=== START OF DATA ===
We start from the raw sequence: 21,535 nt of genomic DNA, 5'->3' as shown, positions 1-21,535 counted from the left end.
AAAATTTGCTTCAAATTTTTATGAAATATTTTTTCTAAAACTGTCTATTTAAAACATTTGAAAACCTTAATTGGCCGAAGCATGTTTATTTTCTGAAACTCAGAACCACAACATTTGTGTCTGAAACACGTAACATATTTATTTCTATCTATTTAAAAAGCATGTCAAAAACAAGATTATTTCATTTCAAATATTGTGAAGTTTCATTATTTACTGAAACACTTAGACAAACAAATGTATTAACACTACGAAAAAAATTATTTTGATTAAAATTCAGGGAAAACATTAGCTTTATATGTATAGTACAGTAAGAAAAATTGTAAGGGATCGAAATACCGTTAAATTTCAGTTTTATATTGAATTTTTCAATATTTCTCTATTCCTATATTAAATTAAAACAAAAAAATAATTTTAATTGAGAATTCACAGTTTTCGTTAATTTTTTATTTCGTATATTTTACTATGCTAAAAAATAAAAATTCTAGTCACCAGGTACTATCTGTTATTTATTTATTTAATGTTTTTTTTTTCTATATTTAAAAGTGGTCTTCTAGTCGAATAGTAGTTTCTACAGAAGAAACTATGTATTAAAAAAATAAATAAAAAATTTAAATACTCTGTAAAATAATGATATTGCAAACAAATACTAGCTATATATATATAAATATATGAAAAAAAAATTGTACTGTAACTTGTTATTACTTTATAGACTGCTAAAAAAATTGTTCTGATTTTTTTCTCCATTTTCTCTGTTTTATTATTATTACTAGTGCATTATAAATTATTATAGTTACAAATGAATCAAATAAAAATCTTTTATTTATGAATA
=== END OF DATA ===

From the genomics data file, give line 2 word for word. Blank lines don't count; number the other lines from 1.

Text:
AAAATTTGCTTCAAATTTTTATGAAATATTTTTTCTAAAACTGTCTATTTAAAACATTTGAAAACCTTAATTGGCCGAAGCATGTTTATTTTCTGAAACTCAGAACCACAACATTTGTGTCTGAAACACGTAACATATTTATTTCTATCTATTTAAAAAGCATGTCAAAAACAAGATTATTTCATTTCAAATATTGTGAAGTTTCATTATTTACTGAAACACTTAGACAAACAAATGTATTAACACTACGAAAAAAATTATTTTGATTAAAATTCAGGGAAAACATTAGCTTTATATGTATAGTACAGTAAGAAAAATTGTAAGGGATCGAAATACCGTTAAATTTCAGTTTTATATTGAATTTTTCAATATTTCTCTATTCCTATATTAAATTAAAACAAAAAAATAATTTTAATTGAGAATTCACAGTTTTCGTTAATTTTTTATTTCGTATATTTTACTATGCTAAAAAATAAAAATTCTAGTCACCAGGTACTATCTGTTATTTATTTATTTAATGTTTTTTTTTTCTATATTTAAAAGTGGTCTTCTAGTCGAATAGTAGTTTCTACAGAAGAAACTATGTATTAAAAAAATAAATAAAAAATTTAAATACTCTGTAAAATAATGATATTGCAAACAAATACTAGCTATATATATATAAATATATGAAAAAAAAATTGTACTGTAACTTGTTATTACTTTATAGACTGCTAAAAAAATTGTTCTGATTTTTTTCTCCATTTTCTCTGTTTTATTATTATTACTAGTGCATTATAAATTATTATAGTTACAAATGAATCAAATAAAAATCTTTTATTTATGAATA